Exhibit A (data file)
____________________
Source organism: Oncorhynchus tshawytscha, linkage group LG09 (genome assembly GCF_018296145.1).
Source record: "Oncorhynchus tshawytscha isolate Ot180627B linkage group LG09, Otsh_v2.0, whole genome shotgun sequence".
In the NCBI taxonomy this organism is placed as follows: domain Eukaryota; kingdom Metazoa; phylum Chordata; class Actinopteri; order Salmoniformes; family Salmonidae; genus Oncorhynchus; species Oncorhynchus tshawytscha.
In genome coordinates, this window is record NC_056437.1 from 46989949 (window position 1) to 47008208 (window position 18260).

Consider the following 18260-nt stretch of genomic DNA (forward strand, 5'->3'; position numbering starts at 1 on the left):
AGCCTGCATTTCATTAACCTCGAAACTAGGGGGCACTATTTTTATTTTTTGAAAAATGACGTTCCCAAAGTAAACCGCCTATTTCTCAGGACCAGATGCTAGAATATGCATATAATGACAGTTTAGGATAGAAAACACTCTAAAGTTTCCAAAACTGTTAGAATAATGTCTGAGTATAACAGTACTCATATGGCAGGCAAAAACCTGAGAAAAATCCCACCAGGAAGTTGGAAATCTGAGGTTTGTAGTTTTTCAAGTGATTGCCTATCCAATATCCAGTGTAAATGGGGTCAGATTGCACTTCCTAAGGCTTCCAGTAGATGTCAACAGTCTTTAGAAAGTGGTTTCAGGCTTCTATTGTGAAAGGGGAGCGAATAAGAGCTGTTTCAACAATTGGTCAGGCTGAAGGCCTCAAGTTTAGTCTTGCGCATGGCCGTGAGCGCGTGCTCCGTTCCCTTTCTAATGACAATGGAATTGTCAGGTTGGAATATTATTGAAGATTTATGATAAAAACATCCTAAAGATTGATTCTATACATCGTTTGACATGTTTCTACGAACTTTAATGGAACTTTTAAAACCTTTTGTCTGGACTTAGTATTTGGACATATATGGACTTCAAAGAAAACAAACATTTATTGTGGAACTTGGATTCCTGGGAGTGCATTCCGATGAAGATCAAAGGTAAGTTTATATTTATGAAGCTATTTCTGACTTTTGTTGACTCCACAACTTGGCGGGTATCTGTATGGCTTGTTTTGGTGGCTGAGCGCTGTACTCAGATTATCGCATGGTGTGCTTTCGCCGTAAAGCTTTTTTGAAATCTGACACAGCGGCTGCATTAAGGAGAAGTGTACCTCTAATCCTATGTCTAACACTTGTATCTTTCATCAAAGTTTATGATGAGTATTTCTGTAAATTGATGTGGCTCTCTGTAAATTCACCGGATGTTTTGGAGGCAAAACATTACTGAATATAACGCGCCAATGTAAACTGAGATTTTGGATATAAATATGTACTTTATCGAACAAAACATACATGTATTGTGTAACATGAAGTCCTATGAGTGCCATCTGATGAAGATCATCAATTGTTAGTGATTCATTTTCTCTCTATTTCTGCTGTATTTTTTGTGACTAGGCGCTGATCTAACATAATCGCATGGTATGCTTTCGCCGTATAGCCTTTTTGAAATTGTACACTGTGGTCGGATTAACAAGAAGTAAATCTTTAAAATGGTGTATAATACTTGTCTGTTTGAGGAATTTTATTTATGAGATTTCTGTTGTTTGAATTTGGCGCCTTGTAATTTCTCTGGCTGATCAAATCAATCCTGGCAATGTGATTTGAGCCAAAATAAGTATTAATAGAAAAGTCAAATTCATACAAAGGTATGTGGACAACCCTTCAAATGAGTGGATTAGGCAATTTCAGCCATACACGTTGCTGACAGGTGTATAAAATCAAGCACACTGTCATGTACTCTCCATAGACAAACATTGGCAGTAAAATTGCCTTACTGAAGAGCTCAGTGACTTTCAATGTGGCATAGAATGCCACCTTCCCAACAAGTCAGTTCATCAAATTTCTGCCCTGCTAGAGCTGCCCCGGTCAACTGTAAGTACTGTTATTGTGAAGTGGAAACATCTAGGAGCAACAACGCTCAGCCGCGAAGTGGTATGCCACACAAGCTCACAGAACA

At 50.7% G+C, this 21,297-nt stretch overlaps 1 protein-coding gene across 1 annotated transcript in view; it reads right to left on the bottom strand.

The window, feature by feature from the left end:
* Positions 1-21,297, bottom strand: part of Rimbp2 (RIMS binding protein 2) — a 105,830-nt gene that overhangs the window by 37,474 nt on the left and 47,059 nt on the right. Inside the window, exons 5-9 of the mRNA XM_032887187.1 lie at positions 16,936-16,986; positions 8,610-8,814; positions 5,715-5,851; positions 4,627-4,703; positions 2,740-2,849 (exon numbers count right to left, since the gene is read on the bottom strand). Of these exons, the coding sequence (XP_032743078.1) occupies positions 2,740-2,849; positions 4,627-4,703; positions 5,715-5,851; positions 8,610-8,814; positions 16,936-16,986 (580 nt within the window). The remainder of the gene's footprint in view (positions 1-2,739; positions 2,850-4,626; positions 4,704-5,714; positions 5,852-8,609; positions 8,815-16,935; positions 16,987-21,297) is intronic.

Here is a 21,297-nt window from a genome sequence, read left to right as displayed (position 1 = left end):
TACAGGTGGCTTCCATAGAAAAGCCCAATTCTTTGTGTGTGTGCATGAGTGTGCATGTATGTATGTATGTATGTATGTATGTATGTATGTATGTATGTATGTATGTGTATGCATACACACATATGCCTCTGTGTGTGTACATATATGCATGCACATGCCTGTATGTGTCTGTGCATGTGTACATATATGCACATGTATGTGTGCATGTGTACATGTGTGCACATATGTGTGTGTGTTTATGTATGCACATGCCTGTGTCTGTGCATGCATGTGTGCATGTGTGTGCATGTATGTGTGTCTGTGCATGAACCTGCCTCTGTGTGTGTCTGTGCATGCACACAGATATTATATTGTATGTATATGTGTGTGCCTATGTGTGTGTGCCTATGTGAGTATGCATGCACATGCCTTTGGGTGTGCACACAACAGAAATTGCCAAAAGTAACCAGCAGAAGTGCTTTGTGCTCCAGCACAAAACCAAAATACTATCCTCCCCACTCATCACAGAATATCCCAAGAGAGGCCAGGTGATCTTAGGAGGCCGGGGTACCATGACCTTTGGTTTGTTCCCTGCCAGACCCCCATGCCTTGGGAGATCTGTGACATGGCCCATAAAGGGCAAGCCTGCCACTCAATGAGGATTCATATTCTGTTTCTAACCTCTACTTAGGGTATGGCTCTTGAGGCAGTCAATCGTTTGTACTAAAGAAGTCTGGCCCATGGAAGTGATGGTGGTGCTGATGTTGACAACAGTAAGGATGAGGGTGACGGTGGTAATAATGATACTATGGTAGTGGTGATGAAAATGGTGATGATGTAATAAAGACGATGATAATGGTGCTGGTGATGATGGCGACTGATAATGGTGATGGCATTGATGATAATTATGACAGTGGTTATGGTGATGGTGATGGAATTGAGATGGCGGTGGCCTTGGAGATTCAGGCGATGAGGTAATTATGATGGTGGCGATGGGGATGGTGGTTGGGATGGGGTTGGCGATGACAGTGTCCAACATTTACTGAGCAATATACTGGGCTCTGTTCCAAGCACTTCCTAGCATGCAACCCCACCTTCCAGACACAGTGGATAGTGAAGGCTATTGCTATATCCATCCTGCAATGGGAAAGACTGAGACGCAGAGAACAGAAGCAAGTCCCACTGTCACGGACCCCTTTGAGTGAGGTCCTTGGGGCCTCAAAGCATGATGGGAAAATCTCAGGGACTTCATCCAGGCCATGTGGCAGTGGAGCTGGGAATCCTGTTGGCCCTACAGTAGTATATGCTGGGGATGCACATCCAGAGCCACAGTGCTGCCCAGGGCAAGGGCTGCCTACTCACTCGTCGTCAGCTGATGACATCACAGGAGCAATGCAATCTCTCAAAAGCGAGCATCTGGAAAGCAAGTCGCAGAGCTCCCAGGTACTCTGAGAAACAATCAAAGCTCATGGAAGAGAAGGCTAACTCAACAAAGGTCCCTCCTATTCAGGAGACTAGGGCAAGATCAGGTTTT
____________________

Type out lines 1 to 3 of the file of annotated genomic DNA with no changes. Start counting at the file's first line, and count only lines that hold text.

Source organism: Oncorhynchus tshawytscha, linkage group LG09 (genome assembly GCF_018296145.1).
Source record: "Oncorhynchus tshawytscha isolate Ot180627B linkage group LG09, Otsh_v2.0, whole genome shotgun sequence".
In the NCBI taxonomy this organism is placed as follows: domain Eukaryota; kingdom Metazoa; phylum Chordata; class Actinopteri; order Salmoniformes; family Salmonidae; genus Oncorhynchus; species Oncorhynchus tshawytscha.